He had developed a sort of addiction to the chocolate-chip-non-zucchini muffins she had been perfecting, and sometimes fabricated occasions for her to bake a batch.
As the days went on, she was beginning to regret the suggestion of new shoes; his weary and pained expression from trying to break the new shoes leaving her concerned for his well-being – it was then she decided she had to do something to fix the problem she had created.
There were nights when he tossed and turned, different scenarios playing through his head each time, blurry, silent visions – it always ended the same way each time, a single stony grave in a field of amber, and he prayed there would never be a time where they are forced to draw their weapons.
"You know, I never noticed it before, but it's… really green out there," she said, looking out the passenger-side window to the green fields that stretched beyond her field of sight – he looked out his own window, nodding but saying nothing.
He had lied about disliking the smell of her hair, it was the smell he enjoyed most after regaining his sense – when she leaned over him to reach for something in the glove compartment, he breathed in the scent of vanilla and smiled faintly.
The slings and arrows that she often aimed at him were nothing more than empty words – hollow nothings that she hissed from behind clenched teeth – it was a display to maintain her image in the small town; but she always wanted to wring her own neck when she saw the hurt in his eyes.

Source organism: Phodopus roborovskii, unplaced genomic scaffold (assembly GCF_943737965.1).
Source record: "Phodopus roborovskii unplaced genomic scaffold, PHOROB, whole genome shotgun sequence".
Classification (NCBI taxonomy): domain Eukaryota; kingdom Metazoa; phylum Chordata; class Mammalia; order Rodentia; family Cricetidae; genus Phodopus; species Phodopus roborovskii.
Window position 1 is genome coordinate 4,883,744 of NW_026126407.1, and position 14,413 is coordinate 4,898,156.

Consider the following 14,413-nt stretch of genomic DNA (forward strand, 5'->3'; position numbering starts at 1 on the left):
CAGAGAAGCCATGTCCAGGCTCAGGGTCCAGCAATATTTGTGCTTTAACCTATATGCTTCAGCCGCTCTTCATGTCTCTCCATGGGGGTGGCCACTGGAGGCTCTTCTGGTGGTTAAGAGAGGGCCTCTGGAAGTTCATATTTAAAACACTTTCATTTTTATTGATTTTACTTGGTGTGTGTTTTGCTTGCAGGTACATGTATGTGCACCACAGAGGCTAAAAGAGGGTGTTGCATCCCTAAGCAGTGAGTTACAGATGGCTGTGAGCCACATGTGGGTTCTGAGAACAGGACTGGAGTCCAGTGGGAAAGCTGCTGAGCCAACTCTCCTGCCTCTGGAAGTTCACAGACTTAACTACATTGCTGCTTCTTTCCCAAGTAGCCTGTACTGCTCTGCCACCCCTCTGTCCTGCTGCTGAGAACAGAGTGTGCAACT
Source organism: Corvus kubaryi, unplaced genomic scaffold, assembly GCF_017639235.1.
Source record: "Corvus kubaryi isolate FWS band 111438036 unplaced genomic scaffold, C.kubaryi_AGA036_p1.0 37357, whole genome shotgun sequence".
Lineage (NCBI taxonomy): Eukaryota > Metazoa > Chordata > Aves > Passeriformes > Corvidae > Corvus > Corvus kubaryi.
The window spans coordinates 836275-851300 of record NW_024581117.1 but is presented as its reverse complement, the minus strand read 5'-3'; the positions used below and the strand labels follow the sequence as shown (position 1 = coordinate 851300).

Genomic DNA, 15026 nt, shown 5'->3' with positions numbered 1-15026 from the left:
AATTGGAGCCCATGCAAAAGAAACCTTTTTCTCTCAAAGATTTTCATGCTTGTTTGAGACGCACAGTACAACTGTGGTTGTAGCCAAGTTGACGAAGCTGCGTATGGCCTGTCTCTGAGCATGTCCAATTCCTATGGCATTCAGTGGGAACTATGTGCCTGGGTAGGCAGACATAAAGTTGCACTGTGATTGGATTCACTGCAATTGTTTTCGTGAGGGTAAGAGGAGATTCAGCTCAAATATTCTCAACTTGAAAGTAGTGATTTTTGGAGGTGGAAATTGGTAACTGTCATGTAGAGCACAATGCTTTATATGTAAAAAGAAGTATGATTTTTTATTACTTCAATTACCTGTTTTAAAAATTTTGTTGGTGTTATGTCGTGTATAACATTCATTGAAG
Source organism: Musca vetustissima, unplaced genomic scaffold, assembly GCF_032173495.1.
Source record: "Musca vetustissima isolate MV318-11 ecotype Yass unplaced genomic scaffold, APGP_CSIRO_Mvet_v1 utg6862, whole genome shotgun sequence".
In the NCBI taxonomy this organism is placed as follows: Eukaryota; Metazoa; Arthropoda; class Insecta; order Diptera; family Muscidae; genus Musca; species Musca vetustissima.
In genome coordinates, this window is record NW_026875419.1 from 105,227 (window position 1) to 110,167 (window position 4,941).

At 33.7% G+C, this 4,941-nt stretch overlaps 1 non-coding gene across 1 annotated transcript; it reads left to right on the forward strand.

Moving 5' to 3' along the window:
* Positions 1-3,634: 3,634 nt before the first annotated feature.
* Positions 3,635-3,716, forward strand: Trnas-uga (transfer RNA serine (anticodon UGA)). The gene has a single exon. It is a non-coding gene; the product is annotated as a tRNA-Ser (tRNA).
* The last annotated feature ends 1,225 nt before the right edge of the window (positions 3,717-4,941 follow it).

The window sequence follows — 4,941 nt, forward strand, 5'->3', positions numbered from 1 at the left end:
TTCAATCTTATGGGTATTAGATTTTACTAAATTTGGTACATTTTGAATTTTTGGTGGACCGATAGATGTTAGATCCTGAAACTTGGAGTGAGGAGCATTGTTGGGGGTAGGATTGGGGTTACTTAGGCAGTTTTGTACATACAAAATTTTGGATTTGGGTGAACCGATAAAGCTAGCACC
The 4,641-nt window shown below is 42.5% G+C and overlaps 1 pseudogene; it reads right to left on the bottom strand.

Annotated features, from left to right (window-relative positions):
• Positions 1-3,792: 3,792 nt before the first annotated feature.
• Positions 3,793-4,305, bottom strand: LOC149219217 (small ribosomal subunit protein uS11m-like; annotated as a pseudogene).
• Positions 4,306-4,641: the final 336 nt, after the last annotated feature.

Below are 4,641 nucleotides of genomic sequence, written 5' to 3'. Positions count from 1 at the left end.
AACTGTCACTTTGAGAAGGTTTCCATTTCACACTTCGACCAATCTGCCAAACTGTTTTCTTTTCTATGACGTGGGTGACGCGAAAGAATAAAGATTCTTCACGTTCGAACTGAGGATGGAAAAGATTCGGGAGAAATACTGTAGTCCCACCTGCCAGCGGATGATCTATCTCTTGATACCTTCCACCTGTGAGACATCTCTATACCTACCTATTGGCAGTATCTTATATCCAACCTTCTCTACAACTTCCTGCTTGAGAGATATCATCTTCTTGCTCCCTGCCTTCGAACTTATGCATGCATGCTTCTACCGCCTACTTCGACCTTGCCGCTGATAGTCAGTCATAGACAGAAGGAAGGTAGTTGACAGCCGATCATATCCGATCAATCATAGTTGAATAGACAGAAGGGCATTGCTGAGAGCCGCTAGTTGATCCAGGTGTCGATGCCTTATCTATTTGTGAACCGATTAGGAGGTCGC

She had lost her badge, and was very careful not to let him know, often twisting conversations so that it would never come up; for she knew that if he learned, she would only earn herself a long lecture – something that she was always hoping to avoid.
He had done as she was secretly hoping, offering a sweet smile as she nodded, and he led her out to the dance floor, past the now awkwardly shuffling Brent and Lacey, twirling her as the music swelled.
They sat on the edge of the hood of the car in the fading light, coffee in hand, watching the sun disappear behind the far-flung horizon; every evening was as spectacular as the last, and they never missed it when they had the chance.
His eyes fell upon the hackeysack while casually browsing to avoid going back to the station, and he thought it a good idea to make amends for something he hadn't done but she believed that he had, "Stupid 'footbag' thing," he muttered, and snatched it from the shelf.
He pointed the gun at her, and even though it was not in bad intention that he had done so, something twisted violently inside him; he forgot what he was saying and wanted to drop the gun as if it had burned him.
He was always buying new equipment, whether they needed it or not, and these items often ended up broken or misplaced by the end of the week due to some strange mishap with the townspeople; instead, she had taken the responsibility of ordering the equipment herself when it was actually needed, but it turned out that she was no better than her partner.
"What? You're not old," Karen said, nearly laughing at his grumbling from his side of the car, "Since when do you listen to Oscar, anyway? I thought that was a rule or something out here."
The peace was almost infuriating at times; they could only give out so many jaywalking tickets.
"Let you cook?" she said, raising an eyebrow and placing her hands at her hips, "Come on, Davis, I'm not that crazy."
Sometimes he would wake up during one of their mid-day naps in the car, and he would turn to her; she looked so pretty and peaceful in the afternoon light – but she would eventually stir and he would place his hat back over his eyes and lean back in his seat again.
She decided that the person who had coined the phrase 'when it rains, it pours' had lived in Dog River once, as they sat silently inside the squad car, the rain pounding on the windshield like an intense drummer's beat and the cold air seeping in through the air vents; she pulled her jacket tighter around herself.